Serenading the dolphins
Dusky dolphins (Lagenorhynchus obscurus)
Dusky dolphins (Lagenorhynchus obscurus) are commonly found in the coastal waters in the Southern Hemisphere, more notably around New Zealand, South America and South Africa (Wursig & Wursig, 1980). They are known for having a wide range of aerial behavior such as leaps, backslaps and spins as well as being diurnal creatures, meaning that they are more active in the day and less active at night (Ibid).
Dusky dolphins’ social behavior is characterized by fission-fusion dynamics, where individuals alter their grouping patterns according to their needs and activities (Markowitz, 2004; Pearson, 2009). For example, group size increases during foraging and decreases during mating, resting and traveling periods.
Studies of dusky dolphins off Kaikoura, New Zealand revealed that dolphins normally live in larger groups, before splitting into smaller sub-groups for social-sexual activities (Markowitz, 2004). The dusky dolphin’s mating system has commonly been described as “promiscuous”, because both males and females mate with multiple partners and unlike other species like the bottlenose dolphins, male dusky dolphins are unable to dominate the females (Markowitz et al, 2010).
The interesting mating behavior of dusky dolphins lies in the females’ preference for speed and agility rather than aggression or size of the male (Markowitz, 2004), hence high-speed activities are more common in mating groups than other sub-groups. Female dolphins also have a tendency to extend the high-speed chase for as long as until only the best males remain (Whitehead & Mann, 2000). Mating groups are unique compared to other groups because of their lack of swimming formation; tightly grouped structure with males crowding to get access to the females and a high frequency of re-entry leaps behavior display (Markowitz, 2004). It has also been discovered that it is possible for male dusky dolphins to form alliances with other males to increase their mating success (Markowitz, 2004).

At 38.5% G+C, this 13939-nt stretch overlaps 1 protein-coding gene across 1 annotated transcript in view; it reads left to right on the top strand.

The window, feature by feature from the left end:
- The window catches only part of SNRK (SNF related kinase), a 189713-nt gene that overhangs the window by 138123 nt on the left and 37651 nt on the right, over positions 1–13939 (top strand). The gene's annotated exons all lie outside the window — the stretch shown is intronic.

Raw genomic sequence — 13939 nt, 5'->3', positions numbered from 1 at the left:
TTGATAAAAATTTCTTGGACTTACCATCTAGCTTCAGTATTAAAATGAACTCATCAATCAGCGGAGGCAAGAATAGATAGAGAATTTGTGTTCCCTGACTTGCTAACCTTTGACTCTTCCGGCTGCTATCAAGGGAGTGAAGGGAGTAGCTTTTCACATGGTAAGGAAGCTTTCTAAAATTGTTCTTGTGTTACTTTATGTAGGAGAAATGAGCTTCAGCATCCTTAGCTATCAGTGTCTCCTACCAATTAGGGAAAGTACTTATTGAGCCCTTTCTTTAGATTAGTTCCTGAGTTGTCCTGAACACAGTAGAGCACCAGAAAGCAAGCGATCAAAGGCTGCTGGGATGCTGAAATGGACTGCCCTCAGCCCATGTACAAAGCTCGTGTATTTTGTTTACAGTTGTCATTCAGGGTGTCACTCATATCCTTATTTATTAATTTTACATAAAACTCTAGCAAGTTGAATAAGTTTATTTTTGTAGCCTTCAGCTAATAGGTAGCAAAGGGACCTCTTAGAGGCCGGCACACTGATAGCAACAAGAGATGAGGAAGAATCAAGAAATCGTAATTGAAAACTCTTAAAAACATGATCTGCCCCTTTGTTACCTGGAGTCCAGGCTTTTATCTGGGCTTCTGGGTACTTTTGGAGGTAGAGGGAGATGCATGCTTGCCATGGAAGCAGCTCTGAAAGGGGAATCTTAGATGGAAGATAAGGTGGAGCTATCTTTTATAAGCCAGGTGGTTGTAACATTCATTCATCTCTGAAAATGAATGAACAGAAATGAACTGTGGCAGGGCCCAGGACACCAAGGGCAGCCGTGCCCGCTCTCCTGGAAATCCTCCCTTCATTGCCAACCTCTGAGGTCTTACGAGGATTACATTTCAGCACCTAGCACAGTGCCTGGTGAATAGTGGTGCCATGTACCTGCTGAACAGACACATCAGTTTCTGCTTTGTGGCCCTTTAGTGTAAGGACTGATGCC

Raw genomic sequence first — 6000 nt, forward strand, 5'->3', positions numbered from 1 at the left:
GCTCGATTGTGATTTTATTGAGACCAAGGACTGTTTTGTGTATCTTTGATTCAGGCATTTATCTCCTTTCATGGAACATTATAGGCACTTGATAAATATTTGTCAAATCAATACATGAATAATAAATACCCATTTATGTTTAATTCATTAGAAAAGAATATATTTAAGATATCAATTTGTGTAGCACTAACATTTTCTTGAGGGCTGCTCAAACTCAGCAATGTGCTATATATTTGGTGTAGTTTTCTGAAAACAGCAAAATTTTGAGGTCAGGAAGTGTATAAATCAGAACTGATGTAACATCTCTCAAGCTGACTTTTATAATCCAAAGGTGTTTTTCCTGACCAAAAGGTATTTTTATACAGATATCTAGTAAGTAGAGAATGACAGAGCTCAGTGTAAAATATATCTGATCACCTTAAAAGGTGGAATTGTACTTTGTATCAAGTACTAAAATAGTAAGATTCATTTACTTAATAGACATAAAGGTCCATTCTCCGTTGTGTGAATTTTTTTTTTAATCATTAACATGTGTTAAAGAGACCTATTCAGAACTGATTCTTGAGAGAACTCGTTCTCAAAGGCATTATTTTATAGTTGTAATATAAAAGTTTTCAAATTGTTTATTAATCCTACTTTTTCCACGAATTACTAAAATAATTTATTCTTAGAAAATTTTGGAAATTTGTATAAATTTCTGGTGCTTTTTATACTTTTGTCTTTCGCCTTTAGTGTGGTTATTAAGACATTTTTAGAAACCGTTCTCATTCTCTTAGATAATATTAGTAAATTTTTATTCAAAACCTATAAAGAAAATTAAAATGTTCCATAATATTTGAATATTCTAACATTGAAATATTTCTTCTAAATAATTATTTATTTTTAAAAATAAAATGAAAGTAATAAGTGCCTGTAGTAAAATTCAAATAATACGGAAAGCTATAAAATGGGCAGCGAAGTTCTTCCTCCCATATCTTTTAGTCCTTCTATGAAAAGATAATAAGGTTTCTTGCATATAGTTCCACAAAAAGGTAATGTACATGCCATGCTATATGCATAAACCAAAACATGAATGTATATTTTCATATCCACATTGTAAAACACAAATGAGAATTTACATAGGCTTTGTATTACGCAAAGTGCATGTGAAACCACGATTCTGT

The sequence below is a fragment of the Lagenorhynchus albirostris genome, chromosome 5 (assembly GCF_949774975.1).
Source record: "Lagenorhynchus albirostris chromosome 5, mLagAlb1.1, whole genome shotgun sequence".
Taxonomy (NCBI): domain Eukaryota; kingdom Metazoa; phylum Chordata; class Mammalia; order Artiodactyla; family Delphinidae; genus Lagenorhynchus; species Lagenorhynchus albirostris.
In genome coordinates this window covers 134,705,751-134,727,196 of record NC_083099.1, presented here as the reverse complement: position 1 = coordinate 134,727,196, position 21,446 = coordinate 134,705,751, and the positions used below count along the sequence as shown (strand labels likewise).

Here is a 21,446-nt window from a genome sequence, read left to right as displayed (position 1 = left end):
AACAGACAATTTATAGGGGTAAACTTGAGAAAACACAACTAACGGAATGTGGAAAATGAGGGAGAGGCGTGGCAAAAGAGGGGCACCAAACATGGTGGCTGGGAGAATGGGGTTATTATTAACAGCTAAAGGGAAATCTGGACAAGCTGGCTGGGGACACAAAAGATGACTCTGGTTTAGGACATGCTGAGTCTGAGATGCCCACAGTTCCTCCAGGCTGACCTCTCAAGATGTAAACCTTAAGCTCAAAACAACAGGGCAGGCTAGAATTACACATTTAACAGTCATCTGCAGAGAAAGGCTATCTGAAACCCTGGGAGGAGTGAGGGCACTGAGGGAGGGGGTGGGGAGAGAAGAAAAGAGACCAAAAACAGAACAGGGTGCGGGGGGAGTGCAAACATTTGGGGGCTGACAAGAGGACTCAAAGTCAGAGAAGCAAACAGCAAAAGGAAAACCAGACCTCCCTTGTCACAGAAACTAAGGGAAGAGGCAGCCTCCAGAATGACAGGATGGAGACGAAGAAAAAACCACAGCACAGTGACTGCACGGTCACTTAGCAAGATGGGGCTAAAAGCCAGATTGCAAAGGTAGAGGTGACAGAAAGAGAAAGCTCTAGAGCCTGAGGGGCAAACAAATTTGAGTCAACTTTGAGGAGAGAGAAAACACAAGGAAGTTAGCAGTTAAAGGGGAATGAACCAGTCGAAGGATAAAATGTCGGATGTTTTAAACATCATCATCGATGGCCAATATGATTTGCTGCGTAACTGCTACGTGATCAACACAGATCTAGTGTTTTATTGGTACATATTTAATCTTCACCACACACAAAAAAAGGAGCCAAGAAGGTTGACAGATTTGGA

Markowitz, T. M., Harlin, A. D., Würsig, B., & McFadden, C. J. (2004). Dusky dolphin foraging habitat: overlap with aquaculture in New Zealand. Aquatic Conservation: Marine and Freshwater Ecosystems, 14(2), pp 133-149.
Markowitz, T.M.; Markowitz, W.J.; and Morton, L.M. (2010). Mating habits of New Zealand dusky dolphins. In: Würsig, B., and Würsig, M. (eds), The Dusky Dolphin: Master Acrobat off Different Shores. Academic Press. Pp. 151–76
Parer, D. & Cook, E.P. “Dusky Dolphins in rough sea”. Photo. Arkive.org. Accessed date: 10 April 2013. <http://blog.arkive.org/2012/03/the-arkive-teams-favourite-species-ellie-dart/>
Pearson, H. C. (2009). Influences on dusky dolphin (Lagenorhynchus obscurus) fission-fusion dynamics in Admiralty Bay, New Zealand. Behavioral Ecology and Sociobiology, 63(10), 1437-1446.
Pusser, T. “Dusky Dolphin leaping.” Photo. Arkrive.org. Accessed date: 10 April 2013. <http://www.arkive.org/dusky-dolphin/lagenorhynchus-obscurus/#mediaCredit>
Whitehead, H. & Mann, J. (2000). Female reproductive strategies of cetaceans. In: Mann, J. (eds) Cetacean Societies. University of Chicago Press. Pp. 219–246.
Wursig, B. & Wursig, M. (1980). Behavior and ecology of the dusky dolphin, Lagenorhynchus obscurus, in the South Atlantic. Fish. Bull, 77, pp 871-890.